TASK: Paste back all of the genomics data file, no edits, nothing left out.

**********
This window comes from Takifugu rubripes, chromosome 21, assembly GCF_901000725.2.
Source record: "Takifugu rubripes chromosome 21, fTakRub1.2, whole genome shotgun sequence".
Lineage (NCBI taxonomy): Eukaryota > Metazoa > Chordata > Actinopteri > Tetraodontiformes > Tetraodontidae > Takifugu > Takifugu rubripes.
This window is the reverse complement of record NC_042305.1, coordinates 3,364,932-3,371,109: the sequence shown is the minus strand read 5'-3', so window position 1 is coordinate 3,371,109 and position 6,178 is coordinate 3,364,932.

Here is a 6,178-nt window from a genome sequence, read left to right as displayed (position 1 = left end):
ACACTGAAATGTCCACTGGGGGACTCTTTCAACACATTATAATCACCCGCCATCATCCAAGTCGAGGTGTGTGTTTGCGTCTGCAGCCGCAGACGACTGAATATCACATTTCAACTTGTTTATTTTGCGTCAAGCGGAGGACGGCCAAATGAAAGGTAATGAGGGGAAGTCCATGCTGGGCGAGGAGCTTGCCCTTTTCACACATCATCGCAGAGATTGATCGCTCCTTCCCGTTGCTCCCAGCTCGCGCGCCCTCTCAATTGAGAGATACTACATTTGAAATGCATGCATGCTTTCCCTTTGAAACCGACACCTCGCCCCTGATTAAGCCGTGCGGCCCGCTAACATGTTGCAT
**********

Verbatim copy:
This window comes from Takifugu rubripes, chromosome 21, assembly GCF_901000725.2.
Source record: "Takifugu rubripes chromosome 21, fTakRub1.2, whole genome shotgun sequence".
Lineage (NCBI taxonomy): Eukaryota > Metazoa > Chordata > Actinopteri > Tetraodontiformes > Tetraodontidae > Takifugu > Takifugu rubripes.
This window is the reverse complement of record NC_042305.1, coordinates 3,364,932-3,371,109: the sequence shown is the minus strand read 5'-3', so window position 1 is coordinate 3,371,109 and position 6,178 is coordinate 3,364,932.

Here is a 6,178-nt window from a genome sequence, read left to right as displayed (position 1 = left end):
ACACTGAAATGTCCACTGGGGGACTCTTTCAACACATTATAATCACCCGCCATCATCCAAGTCGAGGTGTGTGTTTGCGTCTGCAGCCGCAGACGACTGAATATCACATTTCAACTTGTTTATTTTGCGTCAAGCGGAGGACGGCCAAATGAAAGGTAATGAGGGGAAGTCCATGCTGGGCGAGGAGCTTGCCCTTTTCACACATCATCGCAGAGATTGATCGCTCCTTCCCGTTGCTCCCAGCTCGCGCGCCCTCTCAATTGAGAGATACTACATTTGAAATGCATGCATGCTTTCCCTTTGAAACCGACACCTCGCCCCTGATTAAGCCGTGCGGCCCGCTAACATGTTGCAT